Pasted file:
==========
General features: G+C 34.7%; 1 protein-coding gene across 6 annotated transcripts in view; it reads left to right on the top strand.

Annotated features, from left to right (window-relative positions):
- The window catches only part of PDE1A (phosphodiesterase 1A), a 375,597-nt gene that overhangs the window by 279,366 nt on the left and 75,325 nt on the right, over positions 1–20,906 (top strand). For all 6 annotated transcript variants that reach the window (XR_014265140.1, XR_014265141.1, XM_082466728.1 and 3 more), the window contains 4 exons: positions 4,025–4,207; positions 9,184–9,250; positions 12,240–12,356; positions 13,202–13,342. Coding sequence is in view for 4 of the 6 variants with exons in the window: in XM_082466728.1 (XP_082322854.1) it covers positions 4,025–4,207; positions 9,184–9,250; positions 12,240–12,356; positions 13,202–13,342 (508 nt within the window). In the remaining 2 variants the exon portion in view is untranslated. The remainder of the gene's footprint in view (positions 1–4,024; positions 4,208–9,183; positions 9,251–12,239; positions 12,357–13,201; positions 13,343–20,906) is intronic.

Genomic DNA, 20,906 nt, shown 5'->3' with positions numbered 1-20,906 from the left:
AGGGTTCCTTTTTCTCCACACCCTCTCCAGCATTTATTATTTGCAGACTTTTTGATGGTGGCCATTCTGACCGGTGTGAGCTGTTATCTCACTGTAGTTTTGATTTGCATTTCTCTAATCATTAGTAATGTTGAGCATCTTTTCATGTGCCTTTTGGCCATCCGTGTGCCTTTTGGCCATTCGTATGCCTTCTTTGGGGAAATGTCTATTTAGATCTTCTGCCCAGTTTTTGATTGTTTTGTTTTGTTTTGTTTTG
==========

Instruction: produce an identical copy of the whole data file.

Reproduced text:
General features: G+C 34.7%; 1 protein-coding gene across 6 annotated transcripts in view; it reads left to right on the top strand.

Annotated features, from left to right (window-relative positions):
- The window catches only part of PDE1A (phosphodiesterase 1A), a 375,597-nt gene that overhangs the window by 279,366 nt on the left and 75,325 nt on the right, over positions 1–20,906 (top strand). For all 6 annotated transcript variants that reach the window (XR_014265140.1, XR_014265141.1, XM_082466728.1 and 3 more), the window contains 4 exons: positions 4,025–4,207; positions 9,184–9,250; positions 12,240–12,356; positions 13,202–13,342. Coding sequence is in view for 4 of the 6 variants with exons in the window: in XM_082466728.1 (XP_082322854.1) it covers positions 4,025–4,207; positions 9,184–9,250; positions 12,240–12,356; positions 13,202–13,342 (508 nt within the window). In the remaining 2 variants the exon portion in view is untranslated. The remainder of the gene's footprint in view (positions 1–4,024; positions 4,208–9,183; positions 9,251–12,239; positions 12,357–13,201; positions 13,343–20,906) is intronic.

Genomic DNA, 20,906 nt, shown 5'->3' with positions numbered 1-20,906 from the left:
AGGGTTCCTTTTTCTCCACACCCTCTCCAGCATTTATTATTTGCAGACTTTTTGATGGTGGCCATTCTGACCGGTGTGAGCTGTTATCTCACTGTAGTTTTGATTTGCATTTCTCTAATCATTAGTAATGTTGAGCATCTTTTCATGTGCCTTTTGGCCATCCGTGTGCCTTTTGGCCATTCGTATGCCTTCTTTGGGGAAATGTCTATTTAGATCTTCTGCCCAGTTTTTGATTGTTTTGTTTTGTTTTGTTTTG